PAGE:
For a 12a/PG-13 effort, 'Skull Island' makes a valiant effort of pushing the BBFC/MPAA boundaries as far as they can go - with some almost disturbing gory images, and a fair bit of bad language. That's discounting the various jumpscare moments, sheer amount of death, and overall quite adult tone of the picture: all the music dates to around the time period of the setting, and the main actors will only really get older viewers excited for their cult appeal. But at it's heart it's an exciting and beautifully colored adventure that I'm sure a lot of younger children would also love to see - I remember the awe I felt at watching Peter Jackson's vision in the cinema at the age of 7: it's grittier and more grown up than what I was used to, but was so spectacular and fun that it provided a perfect all-round experience.

So, before we get onto the strengths of this particular vision, there is a  notable weakness: there really is no characterisation. Tom Hiddleston is a particular weak point: his character has little reason to exist, no emotional grounding, no backstory, and few lines. He's just kinda 'there' - and as a main character, there's no real reason why we feel we should root for him; other than that we like Tom Hiddleston and he knows how to use a katana really well. Similarly, but not as bad, Brie Larson exists for the purposes of 'photographer person' who's anti-war and gunning for a Pulitzer. Nevertheless, she's a pretty charismatic lead - and the films use of her photographs, as well as her almost ethereal and removed presence was just about sufficient to forgive her lack of substance. John Goodman and Corey Hawkins have a promising start, but then are sidelined as soon as the action gets heated.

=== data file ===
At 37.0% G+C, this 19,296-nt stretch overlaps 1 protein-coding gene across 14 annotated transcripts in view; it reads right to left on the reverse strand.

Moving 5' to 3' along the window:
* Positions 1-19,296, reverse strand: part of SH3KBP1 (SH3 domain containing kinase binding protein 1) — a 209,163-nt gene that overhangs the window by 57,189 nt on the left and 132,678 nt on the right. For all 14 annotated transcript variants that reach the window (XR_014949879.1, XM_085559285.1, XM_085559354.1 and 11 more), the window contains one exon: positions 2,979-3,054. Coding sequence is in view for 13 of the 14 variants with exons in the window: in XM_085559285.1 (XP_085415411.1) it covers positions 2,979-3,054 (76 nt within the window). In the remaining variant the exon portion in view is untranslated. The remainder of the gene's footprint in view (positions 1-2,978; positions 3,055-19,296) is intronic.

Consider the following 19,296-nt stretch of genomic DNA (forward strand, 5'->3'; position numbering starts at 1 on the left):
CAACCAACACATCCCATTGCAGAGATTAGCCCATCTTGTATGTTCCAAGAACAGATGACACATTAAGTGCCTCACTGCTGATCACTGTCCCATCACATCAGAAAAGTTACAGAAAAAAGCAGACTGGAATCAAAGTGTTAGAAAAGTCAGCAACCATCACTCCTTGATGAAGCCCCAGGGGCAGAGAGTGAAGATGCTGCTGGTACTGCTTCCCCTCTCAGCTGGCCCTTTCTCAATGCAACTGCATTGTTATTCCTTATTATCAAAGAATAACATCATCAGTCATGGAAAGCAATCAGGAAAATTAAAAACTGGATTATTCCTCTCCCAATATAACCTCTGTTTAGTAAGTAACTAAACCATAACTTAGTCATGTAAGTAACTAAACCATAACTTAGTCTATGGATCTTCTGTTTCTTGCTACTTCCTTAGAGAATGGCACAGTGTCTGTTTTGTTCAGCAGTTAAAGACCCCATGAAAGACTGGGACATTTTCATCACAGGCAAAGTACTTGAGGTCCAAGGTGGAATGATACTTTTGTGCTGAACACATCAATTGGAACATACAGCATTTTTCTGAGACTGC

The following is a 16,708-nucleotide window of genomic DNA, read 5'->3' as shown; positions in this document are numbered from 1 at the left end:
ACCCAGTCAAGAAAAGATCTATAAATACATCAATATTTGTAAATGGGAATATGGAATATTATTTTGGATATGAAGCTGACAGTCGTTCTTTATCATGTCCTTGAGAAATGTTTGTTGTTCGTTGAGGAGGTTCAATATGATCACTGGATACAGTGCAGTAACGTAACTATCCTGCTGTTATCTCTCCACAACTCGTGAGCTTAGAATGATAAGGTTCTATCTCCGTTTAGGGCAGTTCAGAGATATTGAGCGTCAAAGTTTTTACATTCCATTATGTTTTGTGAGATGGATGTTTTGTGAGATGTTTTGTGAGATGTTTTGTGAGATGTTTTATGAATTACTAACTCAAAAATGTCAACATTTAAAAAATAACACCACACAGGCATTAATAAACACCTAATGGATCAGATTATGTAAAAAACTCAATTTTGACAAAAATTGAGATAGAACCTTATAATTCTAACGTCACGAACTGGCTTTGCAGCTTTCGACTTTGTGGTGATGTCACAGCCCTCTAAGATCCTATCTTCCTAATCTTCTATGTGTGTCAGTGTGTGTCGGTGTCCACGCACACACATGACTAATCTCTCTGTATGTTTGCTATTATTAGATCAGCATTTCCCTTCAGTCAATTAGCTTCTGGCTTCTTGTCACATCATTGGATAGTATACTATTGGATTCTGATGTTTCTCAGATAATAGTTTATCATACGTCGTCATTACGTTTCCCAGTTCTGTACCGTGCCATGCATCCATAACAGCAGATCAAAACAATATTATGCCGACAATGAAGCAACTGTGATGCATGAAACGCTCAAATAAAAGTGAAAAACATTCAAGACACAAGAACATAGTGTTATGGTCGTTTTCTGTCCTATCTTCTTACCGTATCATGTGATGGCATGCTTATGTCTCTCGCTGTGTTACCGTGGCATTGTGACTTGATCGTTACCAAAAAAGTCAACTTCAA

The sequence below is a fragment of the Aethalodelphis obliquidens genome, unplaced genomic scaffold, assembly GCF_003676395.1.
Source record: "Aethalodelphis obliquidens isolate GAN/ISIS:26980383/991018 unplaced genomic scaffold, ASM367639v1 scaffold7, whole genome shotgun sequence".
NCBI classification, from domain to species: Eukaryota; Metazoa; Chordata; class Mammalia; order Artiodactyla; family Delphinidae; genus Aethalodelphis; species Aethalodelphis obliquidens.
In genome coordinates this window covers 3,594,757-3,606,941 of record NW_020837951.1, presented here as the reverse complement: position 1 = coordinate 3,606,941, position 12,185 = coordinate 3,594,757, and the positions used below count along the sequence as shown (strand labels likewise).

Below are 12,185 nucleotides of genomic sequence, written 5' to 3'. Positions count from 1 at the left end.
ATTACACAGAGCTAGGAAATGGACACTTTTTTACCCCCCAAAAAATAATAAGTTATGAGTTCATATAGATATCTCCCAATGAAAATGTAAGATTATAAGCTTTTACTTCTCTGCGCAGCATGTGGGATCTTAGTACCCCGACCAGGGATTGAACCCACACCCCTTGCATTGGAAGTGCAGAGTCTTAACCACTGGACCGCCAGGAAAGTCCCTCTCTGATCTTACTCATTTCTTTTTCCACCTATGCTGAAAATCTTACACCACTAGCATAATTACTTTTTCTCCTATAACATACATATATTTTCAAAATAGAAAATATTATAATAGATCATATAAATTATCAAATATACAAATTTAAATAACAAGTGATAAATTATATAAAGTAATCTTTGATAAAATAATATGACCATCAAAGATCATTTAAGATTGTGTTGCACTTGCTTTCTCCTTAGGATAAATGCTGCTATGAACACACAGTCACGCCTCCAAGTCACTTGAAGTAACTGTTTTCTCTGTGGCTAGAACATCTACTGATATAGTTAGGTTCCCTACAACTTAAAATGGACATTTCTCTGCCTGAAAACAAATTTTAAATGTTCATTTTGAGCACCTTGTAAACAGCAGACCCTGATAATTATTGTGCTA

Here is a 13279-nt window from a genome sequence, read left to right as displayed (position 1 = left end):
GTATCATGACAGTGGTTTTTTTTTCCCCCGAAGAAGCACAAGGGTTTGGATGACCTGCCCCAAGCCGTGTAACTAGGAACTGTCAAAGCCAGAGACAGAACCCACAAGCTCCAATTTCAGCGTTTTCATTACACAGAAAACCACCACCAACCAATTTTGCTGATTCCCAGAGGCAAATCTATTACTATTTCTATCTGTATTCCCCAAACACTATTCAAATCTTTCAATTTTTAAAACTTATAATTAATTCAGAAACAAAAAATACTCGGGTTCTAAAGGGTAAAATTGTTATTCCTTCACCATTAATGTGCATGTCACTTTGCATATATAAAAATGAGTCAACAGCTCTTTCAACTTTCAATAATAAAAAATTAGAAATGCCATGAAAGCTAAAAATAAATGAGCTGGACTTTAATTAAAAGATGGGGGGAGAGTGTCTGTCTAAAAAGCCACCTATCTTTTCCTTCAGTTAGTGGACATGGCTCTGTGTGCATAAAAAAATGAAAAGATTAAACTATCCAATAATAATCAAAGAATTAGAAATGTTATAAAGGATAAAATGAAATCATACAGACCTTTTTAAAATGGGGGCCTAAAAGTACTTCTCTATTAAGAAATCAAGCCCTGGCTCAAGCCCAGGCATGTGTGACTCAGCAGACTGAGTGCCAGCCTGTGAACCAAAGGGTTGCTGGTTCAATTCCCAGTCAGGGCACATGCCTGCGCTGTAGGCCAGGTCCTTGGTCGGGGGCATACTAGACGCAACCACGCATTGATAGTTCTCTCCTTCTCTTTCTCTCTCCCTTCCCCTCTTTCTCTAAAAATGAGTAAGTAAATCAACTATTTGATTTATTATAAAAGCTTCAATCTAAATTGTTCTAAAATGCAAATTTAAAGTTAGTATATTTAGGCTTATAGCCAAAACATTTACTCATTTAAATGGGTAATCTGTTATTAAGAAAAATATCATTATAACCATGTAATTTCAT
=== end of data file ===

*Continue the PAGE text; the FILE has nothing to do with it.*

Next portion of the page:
oooh.... what does this remind you of?
 In reality, we can't sympathise with any of the soldiers (including Toby Kebbell, Jason Mitchell, Thomas Mann, and Shea Whigham) because they don't have any real depth. Only Thomas Mann provides some relief as the incredulous and most human of the bunch - creating audience laughs. However, we do have two very strong characters to counter this mess. Samuel L Jackson's Preston Packard is a parody of the actor himself: as badass as Jules from 'Pulp Fiction', and spewing Tarantino-esque revenge monologues; not to mention more than a few 'Apocalypse Now' and 'Jurassic Park' references. He's more complex, interesting, and challenged than the rest of the crew - and proves to be pivotal in the story because of it. Likewise John C Reilley's Hank Marlow - a crashed 40s pilot - also adds a lot to the narrative. He's sort of like a faded time capsule: out of this world, a little bit idiot savant, and with a fantastic back story. He also cracks a ridiculously funny joke every minute or so (more on that later), and is the most poignant of all the characters.